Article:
Until 2014, payments kicked in when the average dipped below $459 a ton, or about 22.95 cents a pound, which occurred in seven of 12 years, government data show. In 2014, the trigger was raised to $535 a ton (26.75 cents a pound), which has led to payouts every year as prices fell. Payments were limited to the difference between the trigger price and the average price, until it drops to 17.75 cents. Below that, any additional support comes in loans.
Payments probably will continue. Based on Congressional Budget Office forecasts over the next decade, federal checks equal as much as 42 percent of peanut revenue some years, most of which is the price-loss coverage payments. As a percentage of farmer income, peanuts are the most-subsidized major crop every year from now through 2027, the CBO data show. Peanuts also may remain below the trigger price in all 12 years, according to the forecasts.
Guaranteed payments may push farmers to grow more. The USDA predicts planting will increase 4.8 percent this year to 1.751 million acres. That’s up 29 percent since the current subsidy program was approved in 2014.
Farm-bill politics that year created “the most favorable environment for peanuts since Jimmy Carter was in office” in the 1970s, said Vincent Smith, an agricultural economist at Montana State University in Bozeman.
The result was “a program that’s guaranteed to be highly lucrative for peanut growers nearly every year,” Smith said. “This is not a program that provides them with help when they need it. It gives them help all the time.”
The peanut subsidies are becoming a top target for changes among groups hoping to get farm payments cut in the next law reauthorizing agricultural programs, due in 2018, said Josh Sewell, senior policy analyst for Taxpayers for Common Sense in Washington.
“This is definitely something we need to fix in the next farm bill,” Sewell said. “You’re sending a signal to farmers that they should plant for Washington, not the market, and that is exactly the approach we should be moving away from.”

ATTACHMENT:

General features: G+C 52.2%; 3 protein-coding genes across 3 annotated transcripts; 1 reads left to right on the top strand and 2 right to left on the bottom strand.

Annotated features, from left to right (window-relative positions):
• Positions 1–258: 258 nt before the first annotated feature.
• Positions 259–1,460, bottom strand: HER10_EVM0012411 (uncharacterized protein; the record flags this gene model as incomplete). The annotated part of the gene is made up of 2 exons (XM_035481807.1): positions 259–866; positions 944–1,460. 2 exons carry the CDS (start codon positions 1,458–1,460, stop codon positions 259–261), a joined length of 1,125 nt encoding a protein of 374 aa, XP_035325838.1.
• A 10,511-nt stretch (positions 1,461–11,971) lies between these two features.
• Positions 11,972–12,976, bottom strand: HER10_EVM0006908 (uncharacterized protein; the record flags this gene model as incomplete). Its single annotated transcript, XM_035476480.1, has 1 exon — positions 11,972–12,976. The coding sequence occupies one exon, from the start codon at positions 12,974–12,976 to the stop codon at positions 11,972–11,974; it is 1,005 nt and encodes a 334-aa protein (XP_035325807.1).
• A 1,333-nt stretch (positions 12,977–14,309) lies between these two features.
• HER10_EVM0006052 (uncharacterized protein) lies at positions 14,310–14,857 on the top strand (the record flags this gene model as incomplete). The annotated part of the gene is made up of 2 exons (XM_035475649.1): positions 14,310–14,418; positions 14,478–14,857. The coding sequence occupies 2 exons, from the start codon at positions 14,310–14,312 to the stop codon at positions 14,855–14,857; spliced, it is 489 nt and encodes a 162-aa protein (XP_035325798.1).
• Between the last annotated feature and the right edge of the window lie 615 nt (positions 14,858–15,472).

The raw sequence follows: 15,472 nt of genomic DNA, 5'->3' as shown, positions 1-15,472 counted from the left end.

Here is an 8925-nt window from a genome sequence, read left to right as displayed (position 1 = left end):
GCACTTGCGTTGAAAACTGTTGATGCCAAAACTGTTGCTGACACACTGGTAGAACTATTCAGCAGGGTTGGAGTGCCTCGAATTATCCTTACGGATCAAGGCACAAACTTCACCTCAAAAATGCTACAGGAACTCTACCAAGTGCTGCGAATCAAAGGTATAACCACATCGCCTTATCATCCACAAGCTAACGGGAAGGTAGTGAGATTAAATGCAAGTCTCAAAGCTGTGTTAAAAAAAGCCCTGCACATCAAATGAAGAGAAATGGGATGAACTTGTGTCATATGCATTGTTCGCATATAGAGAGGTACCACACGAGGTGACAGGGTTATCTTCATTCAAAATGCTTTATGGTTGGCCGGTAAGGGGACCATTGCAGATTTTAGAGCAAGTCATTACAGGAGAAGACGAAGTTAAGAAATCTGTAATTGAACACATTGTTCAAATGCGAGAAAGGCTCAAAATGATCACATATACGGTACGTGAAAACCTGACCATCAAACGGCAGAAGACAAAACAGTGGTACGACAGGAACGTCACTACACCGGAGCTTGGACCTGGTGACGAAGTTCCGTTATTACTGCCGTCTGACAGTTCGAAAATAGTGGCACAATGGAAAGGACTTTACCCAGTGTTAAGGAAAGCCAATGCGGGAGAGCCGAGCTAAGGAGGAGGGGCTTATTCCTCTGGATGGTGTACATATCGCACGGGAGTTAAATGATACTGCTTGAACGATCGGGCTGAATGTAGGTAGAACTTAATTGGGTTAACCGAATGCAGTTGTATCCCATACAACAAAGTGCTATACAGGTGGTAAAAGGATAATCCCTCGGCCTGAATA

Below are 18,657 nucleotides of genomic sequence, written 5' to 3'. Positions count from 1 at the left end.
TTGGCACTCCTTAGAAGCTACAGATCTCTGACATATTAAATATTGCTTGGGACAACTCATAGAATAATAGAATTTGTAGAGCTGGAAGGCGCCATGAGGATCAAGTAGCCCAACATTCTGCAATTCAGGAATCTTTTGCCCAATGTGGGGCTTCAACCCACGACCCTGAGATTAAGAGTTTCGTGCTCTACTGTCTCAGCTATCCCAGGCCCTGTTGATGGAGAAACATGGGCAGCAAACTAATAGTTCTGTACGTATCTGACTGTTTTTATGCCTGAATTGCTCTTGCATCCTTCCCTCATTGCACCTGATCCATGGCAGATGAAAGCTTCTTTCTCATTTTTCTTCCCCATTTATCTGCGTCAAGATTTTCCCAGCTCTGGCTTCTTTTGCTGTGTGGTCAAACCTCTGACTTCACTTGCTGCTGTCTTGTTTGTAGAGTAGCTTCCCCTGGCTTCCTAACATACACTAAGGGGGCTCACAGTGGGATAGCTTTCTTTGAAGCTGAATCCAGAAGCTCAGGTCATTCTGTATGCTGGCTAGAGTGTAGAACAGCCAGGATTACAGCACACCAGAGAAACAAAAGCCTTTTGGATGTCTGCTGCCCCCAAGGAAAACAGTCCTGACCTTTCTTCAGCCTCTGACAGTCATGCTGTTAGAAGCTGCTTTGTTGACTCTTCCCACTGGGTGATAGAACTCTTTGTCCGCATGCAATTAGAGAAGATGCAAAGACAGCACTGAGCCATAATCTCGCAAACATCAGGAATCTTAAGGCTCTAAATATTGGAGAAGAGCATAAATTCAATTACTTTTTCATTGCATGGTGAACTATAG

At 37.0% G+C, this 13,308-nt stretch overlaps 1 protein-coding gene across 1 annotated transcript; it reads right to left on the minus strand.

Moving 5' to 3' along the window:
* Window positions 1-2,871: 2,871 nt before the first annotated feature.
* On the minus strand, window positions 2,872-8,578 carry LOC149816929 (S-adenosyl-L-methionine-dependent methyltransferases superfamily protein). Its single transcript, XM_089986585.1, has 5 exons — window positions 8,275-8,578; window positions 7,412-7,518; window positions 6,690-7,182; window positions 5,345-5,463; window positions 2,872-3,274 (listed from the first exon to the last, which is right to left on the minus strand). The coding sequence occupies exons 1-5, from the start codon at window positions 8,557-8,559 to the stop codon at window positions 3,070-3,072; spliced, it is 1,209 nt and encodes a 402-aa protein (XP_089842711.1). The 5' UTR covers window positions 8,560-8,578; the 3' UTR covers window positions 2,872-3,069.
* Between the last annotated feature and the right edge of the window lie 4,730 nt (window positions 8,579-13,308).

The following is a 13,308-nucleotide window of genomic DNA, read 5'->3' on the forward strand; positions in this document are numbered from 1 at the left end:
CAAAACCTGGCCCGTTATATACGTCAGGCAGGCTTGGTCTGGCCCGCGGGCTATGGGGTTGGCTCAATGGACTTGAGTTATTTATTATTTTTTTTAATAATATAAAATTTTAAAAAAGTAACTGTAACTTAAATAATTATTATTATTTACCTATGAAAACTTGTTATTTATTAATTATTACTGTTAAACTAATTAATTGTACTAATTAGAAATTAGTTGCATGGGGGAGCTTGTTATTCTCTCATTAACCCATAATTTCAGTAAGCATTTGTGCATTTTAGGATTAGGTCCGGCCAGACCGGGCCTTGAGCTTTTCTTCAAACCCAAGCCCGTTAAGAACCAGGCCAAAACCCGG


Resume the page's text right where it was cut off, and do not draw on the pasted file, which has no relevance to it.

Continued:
The program has its defenders, who note that many peanut farmers also grow cotton, another troubled crop. Cotton exports and prices are rising, which may restrain peanut-planting. Futures for the fiber traded in New York are up 11 percent in 2017, and exports in the current marketing year are 75 percent higher than they were at the same time one year ago, the USDA said in a report Thursday.
Subsidizing peanuts can help compensate for cotton payments that were cut as part of the settlement of a World Trade Organization case the U.S. lost, said Adam Rabinowitz, a peanut economist at the University of Georgia in Tifton.
“We do not have 100 percent peanut farmers,” Rabinowitz said. “Peanut farmers need other crops for rotation.”
Forecast for payments in the future may be overstated, because prices already are trending higher than earlier estimates, he said.
Any changes in the program may be an uphill slog, as the payments are popular among producers and the lawmakers who represent them.
“The safety net that exists for peanuts is necessary,” said Representative Rick Crawford, the Arkansas Republican who leads the commodities subcommittee of the House Agriculture Committee. “It’s working as designed.”